Personal life[edit]

Hanbury Brown married Heather Hilda Chesterman in 1952 with whom he had one daughter and two sons (twins).[3] He was rumoured to have prompted the term boffin.[2][failed verification]

Brown died in Andover, Hampshire on 16 January 2002.[3]

Honours and awards[edit]

He won the Fernand Holweck Medal and Prize in 1959. In March 1960 he was elected a Fellow of the Royal Society of London and in 1971 was awarded their Hughes Medal for " his efforts in developing the optical stellar intensity interferometer and for his observations of Spica".[5] In 1968, he received the Eddington Medal jointly with Twiss (see Hanbury Brown and Twiss effect). He also won the Thomas Ranken Lyle Medal of the Australian Academy of Science in 1972.[6] In 1982 he was named President of the International Astronomical Union, a title he retained until the end of his term in 1985. In 1986 he was appointed Companion of the Order of Australia. He was awarded the Albert A. Michelson Medal of the Franklin Institute in 1982, jointly with Richard Q. Twiss[7] and the Matthew Flinders Medal and Lecture the same year.[8]


He wrote an autobiographical account of the development of airborne and ground-based radar, and his subsequent work on radio astronomy. Since he was rumoured to have been the original boffin who inspired the term, he called these recollections Boffin: A Personal Story of the Early Days of Radar, Radio Astronomy and Quantum Optics

  • Hanbury Brown and Twiss, A test of a new type of stellar interferometer on Sirius at the Wayback Machine (archived 3 February 2005) Nature, Vol. 178, pp. 1046 1956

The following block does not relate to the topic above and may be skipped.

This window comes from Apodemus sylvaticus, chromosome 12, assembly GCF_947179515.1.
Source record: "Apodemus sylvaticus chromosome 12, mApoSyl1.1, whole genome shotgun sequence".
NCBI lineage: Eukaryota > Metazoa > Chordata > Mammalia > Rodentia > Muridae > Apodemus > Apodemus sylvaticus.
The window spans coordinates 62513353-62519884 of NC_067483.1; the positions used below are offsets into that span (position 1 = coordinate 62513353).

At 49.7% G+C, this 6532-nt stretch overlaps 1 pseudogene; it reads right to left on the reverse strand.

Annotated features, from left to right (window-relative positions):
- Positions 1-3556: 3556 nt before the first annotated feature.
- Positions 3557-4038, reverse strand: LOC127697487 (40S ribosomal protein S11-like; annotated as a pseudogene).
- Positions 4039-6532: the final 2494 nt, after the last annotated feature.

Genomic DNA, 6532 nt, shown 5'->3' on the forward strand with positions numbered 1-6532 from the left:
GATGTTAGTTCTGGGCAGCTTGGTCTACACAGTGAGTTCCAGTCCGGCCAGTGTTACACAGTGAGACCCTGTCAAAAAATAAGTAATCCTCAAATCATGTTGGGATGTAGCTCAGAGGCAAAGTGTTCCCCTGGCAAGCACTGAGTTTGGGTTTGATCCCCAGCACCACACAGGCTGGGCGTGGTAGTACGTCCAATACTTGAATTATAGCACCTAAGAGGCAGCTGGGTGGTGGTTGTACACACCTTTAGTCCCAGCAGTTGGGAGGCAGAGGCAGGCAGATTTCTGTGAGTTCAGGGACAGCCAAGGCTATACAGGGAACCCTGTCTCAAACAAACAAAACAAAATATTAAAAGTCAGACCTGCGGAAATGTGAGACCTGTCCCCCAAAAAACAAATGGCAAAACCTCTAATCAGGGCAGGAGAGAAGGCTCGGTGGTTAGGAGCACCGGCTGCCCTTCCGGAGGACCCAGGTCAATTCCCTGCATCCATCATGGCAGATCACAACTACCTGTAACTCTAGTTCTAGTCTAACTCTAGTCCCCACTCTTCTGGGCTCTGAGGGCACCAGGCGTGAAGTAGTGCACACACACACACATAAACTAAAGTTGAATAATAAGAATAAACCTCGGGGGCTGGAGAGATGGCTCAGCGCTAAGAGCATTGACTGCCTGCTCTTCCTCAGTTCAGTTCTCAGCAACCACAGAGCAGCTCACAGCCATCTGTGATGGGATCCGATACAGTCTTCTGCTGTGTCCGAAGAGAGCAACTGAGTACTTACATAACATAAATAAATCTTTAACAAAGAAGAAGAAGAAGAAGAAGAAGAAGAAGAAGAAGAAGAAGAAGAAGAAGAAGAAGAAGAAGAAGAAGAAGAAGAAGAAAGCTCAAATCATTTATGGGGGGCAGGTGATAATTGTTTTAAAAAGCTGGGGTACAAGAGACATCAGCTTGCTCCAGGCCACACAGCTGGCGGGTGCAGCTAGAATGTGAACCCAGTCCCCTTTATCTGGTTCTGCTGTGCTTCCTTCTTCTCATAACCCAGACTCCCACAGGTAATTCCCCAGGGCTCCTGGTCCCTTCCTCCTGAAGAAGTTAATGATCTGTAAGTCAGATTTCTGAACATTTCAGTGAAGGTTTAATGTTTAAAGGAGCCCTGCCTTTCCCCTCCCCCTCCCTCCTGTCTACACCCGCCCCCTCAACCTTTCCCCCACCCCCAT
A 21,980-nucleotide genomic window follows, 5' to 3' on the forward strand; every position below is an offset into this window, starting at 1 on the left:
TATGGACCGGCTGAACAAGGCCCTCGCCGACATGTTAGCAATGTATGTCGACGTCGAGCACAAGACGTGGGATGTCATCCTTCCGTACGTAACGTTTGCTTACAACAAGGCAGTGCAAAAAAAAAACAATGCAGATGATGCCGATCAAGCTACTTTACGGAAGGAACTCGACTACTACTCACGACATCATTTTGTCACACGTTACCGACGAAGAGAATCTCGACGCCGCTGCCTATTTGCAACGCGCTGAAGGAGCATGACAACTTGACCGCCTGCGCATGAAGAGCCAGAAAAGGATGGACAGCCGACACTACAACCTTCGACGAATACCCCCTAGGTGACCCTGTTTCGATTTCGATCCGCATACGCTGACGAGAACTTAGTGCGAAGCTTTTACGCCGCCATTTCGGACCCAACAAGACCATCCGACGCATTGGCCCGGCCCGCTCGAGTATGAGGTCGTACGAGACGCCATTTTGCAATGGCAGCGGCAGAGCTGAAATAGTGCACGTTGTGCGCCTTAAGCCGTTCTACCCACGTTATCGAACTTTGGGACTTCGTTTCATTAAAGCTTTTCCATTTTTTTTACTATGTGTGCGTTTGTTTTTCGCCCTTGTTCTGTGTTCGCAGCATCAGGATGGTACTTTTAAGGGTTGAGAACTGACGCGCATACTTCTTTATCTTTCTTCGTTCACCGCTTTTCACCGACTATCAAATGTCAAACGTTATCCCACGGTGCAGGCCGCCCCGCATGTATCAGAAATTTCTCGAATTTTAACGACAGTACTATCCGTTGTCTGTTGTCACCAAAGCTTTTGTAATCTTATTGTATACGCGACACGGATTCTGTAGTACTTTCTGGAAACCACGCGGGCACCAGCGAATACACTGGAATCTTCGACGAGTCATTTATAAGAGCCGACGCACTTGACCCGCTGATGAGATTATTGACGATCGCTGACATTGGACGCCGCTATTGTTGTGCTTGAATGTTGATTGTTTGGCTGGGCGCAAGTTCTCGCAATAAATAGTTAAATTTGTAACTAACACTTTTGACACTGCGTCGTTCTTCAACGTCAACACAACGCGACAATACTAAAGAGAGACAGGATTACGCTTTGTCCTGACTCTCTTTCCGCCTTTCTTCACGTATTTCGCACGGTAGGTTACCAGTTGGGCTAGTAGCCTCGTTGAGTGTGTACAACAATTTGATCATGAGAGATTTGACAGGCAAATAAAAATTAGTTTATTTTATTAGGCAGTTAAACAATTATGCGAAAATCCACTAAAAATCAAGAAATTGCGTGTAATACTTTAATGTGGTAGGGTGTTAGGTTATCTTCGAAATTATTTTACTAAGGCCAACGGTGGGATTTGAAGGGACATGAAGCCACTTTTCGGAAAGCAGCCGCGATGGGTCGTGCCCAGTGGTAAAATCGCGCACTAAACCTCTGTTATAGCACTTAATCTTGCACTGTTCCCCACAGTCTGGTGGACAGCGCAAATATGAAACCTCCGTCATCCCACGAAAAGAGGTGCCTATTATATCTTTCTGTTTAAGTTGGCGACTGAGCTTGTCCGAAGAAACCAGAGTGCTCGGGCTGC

• Hanbury Brown et al., The angular diameters of 32 stars at the Wayback Machine (archived 3 February 2005) Mon. Not. R. Astron. Soc., Vol. 167, pp 121–136 1974
  • Hanbury Brown, Boffin : A Personal Story of the Early Days of Radar, Radio Astronomy and Quantum Optics ISBN 0-7503-0130-9.
  • Hanbury Brown, The Wisdom of Science – its relevance to Culture & Religion (ISBN 0-521-31448-8).

Hanbury Brown is author of 127 articles and other scientific works, published over a 67-year period of activity (1935-2002). The full list of his contributions can be found in a document made available by the Royal Society Publishing Organisation, at the following url:

The Hanbury Brown Papers were catalogued by Anna-K Mayer and Tim Powell, NCUACS, and have been deposited with the Royal Society, London.


  1. ^ Davis, J.; Lovell, B. (2003). "Robert Hanbury Brown. 31 August 1916 - 16 January 2002 Elected FRS 1960". Biographical Memoirs of Fellows of the Royal Society. 49: 83–106. doi:10.1098/rsbm.2003.0005. JSTOR 3650215.
  2. ^ a b c d e f Radhakrishnan, V. (July 2002). "Obituary: Robert Hanbury Brown". Physics Today. 55 (7): 75–76. Bibcode:2002PhT....55g..75.. doi:10.1063/1.1506758.
  3. ^ a b c d e "Papers and correspondence of Robert Hanbury Brown". Archives Hub. The Royal Society. 1911–2007. Archived from the original on 6 June 2014. Retrieved 3 June 2014.
  4. ^ a b c d Lovell, Bernard; May, Robert M. (7 March 2002). "Obituary: Robert Hanbury Brown (1916–2002)". Nature. 41 (6876): 34. Bibcode:2002Natur.416...34L. doi:10.1038/416034a. PMID 11882881.
  5. ^ "Library and Archive Catalog". Royal Society. Archived from the original on 4 March 2012. Retrieved 19 December 2010.
  6. ^ Thomas Ranken Lyle Medal Archived 28 November 2010 at the Wayback Machine, Australian Academy of Science, retrieved 6 June 2010.
  7. ^ "Franklin Laureate Database – Albert A. Michelson Medal Laureates". Franklin Institute. Archived from the original on 6 April 2012. Retrieved 16 June 2011.
  8. ^ "Brown, R. Hanbury, (Robert Hanbury) (1916-)". Trove. Retrieved 18 September 2015.

Further reading[edit]

  • D. Edge and M. Mulkay, Astronomy Transformed. The Emergence of Radio Astronomy in Britain (John Wiley, 1976)
  • J. Agar, Science and Spectacle. The Work of Jodrell Bank in Postwar British Culture (Harwood Academic, 1997)